Myofascial Release Therapy has been found helpful in treating the following conditions:
What do I wear?
We want you to be comfortable during your treatment. MFR is best done with as little clothing as possible. Athletic shorts works well and for females a sports bra, regular bra, cami, or tank top. A 2-piece bathing suit also works well.
How is MFR different than massage therapy?
Regular massage can be helpful for pain prevention, but it has its limitations. Those limitations become clear with increased understanding of the body’s connective tissue called fascia.
What is Fascia?
Fascia is literally the stuff that ties all the individual pieces of the body together into an integrated, functioning whole. It spreads continuously throughout the body, surrounding, penetrating and supporting every muscle, bone, organ, nerve, blood vessel and cell. It’s absolutely everywhere in the body. Take away everything from your body, leaving only the fascia behind, and your unique shape and physical features would still be clearly recognizable.
In order to make any lasting changes and improvements in persistent pain or movement problems, your therapy must address the fascia. Turns out that’s not so easy to do, due to fascia’s strong, resilient nature.
What’s the Best Technique?
The continuous, interwoven nature of fascia often allows symptoms to appear in areas well removed from their causes. It’s critical to evaluate patients as they stand or move vertically in gravity, looking for their unique structural compensations. Has your tone and structural alignment been evaluated in this way? This is the only way treatments can be customized to address your unique imbalances, which give rise to symptoms, instead of band-aiding your symptoms alone.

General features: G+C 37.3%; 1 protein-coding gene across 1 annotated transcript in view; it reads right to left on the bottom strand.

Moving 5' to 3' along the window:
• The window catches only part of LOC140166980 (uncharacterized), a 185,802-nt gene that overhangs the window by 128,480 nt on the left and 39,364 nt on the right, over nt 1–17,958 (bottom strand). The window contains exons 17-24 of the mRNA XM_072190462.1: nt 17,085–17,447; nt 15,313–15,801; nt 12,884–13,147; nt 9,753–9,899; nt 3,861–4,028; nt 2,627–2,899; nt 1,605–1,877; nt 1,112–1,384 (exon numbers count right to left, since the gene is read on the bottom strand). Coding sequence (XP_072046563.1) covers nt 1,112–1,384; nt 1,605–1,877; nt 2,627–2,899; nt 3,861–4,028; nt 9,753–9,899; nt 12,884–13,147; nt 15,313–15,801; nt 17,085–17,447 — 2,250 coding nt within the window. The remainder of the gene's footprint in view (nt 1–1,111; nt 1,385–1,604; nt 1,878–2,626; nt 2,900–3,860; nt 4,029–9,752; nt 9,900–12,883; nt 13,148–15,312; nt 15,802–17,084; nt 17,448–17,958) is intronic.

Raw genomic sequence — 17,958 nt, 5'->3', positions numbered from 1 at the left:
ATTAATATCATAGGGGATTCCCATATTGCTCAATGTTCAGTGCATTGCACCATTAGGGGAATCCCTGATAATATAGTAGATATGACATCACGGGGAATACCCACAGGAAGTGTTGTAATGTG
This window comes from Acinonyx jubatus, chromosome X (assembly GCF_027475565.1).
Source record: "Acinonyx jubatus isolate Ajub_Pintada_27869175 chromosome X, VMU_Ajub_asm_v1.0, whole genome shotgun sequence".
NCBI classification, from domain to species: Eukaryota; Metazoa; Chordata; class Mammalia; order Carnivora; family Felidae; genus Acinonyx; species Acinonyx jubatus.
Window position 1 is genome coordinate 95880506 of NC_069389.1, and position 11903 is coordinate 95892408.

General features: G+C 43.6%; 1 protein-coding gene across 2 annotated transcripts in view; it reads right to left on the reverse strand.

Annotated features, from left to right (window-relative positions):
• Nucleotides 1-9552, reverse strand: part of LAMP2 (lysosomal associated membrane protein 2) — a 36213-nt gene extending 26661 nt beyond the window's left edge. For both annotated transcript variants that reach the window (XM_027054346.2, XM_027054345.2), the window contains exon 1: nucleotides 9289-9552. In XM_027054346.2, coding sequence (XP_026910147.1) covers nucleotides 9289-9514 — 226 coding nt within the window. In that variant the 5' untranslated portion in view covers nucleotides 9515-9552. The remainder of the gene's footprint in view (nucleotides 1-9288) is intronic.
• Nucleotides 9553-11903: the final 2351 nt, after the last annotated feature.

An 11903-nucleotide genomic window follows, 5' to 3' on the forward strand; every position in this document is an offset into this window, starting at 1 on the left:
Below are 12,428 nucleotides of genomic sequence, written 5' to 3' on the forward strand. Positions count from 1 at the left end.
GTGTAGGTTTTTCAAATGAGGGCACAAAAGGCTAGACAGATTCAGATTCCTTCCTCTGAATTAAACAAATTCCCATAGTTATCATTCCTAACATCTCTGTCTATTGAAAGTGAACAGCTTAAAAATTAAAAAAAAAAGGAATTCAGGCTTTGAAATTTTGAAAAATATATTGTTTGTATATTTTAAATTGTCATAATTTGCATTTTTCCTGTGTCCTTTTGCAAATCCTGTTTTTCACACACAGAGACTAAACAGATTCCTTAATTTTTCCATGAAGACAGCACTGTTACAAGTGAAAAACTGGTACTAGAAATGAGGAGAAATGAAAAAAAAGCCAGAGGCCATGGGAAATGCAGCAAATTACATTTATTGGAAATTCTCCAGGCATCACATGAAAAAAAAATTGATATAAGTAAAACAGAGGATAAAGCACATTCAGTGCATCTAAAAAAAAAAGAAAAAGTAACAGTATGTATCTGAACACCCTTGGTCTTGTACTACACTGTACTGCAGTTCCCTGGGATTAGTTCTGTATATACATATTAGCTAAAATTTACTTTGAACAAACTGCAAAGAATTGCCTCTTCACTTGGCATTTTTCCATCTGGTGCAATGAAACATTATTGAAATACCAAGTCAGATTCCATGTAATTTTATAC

Get Rid of the Lubricants!
Using a lubricant drastically reduces a therapist’s effectiveness when the desired outcome is anything more than temporary gains. The very purpose of myofascial work can’t be adequately achieved under these circumstances, as the resilient, structural fibers of fascia can’t be effectively “hooked” to improve their organization and length. Lubricated techniques do little more than temporarily soften the hardened fluid aspects of the myofascia.
Traditional forms of myofascial release do not use a lubricant and are therefore quite good at hooking the fascial fibers. These approaches tend to be more effective than massage at reducing pain, but still of limited benefit for the deepest and most persistent conditions. The problem with these other methods is that they tend to be too fast and forceful. Structural problems just can’t be forced into compliance.
How many sessions will I need?
It is impossible to estimate how long a person will need treatment. Even with similar diagnoses, each patient is very individual in terms of complexity of the problem, and responsiveness to the treatment. Effects of treatment are cumulative, so I like to provide 3-5 treatments close together, maybe once or twice a week. Once we see how your body is responding, you may choose to alter the frequency. Each patient is unique in their needs, responsiveness, expectations and financial and time constraints, and we can work together to decide what is the best course of action. There is no protocol that must be followed and you are free to decide what works best for you.
How Do I find out more?
John Barnes’ website, www.myofascialrelease.com, is an invaluable source of information. In particular, click on resources, then articles for more information.